Gitcoin DAO is a community of people who come together to allocate funding to public goods, such as open-source projects, budding media ventures, or climate change initiatives. Votes use quadratic funding (see below) in order to prioritize proposals with broad support. At the time of writing, it has allocated more than $70 million in funding. 

Many NFT projects are governed by DAOs. For instance, Nouns DAO is a community that governs the Nouns NFT project. Ownership of a Noun gives the owner the right to participate in the DAO or to delegate their vote to another member. 

Another popular DAO is Decentraland, which is a 3D virtual world. Users can buy virtual plots of land as NFTs via the Ethereum-based token MANA, which enables them to vote on specific Decentraland decisions.

Benefits and Limitations of DAOs

As a whole, Web3 projects may choose to operate as a DAO for a number of reasons: 

  • Financial records and transactions are recorded on a blockchain and can’t be changed privately, meaning all members should have equal access to information such as how much money the organization has and how that money has been spent.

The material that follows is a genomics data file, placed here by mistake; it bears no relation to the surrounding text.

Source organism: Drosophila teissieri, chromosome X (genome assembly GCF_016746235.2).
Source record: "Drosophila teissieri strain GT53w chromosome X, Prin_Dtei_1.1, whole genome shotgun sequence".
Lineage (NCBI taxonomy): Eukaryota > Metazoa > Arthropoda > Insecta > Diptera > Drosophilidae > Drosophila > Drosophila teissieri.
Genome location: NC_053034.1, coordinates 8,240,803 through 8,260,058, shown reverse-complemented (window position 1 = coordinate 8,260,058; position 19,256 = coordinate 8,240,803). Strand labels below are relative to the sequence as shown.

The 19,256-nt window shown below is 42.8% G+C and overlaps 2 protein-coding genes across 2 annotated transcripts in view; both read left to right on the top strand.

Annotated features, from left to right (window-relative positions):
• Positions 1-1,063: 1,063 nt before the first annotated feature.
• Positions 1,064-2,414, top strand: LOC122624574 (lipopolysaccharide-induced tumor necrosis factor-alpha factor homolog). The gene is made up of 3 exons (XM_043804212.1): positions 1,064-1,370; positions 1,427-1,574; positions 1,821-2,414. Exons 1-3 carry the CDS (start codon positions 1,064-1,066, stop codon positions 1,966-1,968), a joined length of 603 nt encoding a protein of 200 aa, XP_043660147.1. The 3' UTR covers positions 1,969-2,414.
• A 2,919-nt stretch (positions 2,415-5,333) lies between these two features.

• More people have a voice in the organization’s operations.
  • A wide variety of individuals can come together from around the world to make decisions.
  • Token holders are incentivized to act responsibly to increase the token’s value.

However, in practice, many issues have come up when operating a DAO. To start, DAOs are commonly run by a core team, and the most important decisions are made by a small number of people. In many DAOs, the core team of founding members holds the majority of votes. 

A related issue is that, in a DAO, your voting power depends on the number of tokens you have. However, this leaves room for the risk that a few people will own the majority of the DAO’s governance tokens, introduce proposals, and vote on them — essentially taking over the organization’s decision-making or at least largely dominating them. 

To reduce the risk of this scenario, some DAOs are experimenting with new methods of voting. Quadratic voting is a mechanism by which a vote for, say, choice A, is given more weight if a higher number of entities voted for choice A, even if whales were able to allocate more tokens to choice B. 

History of DAOs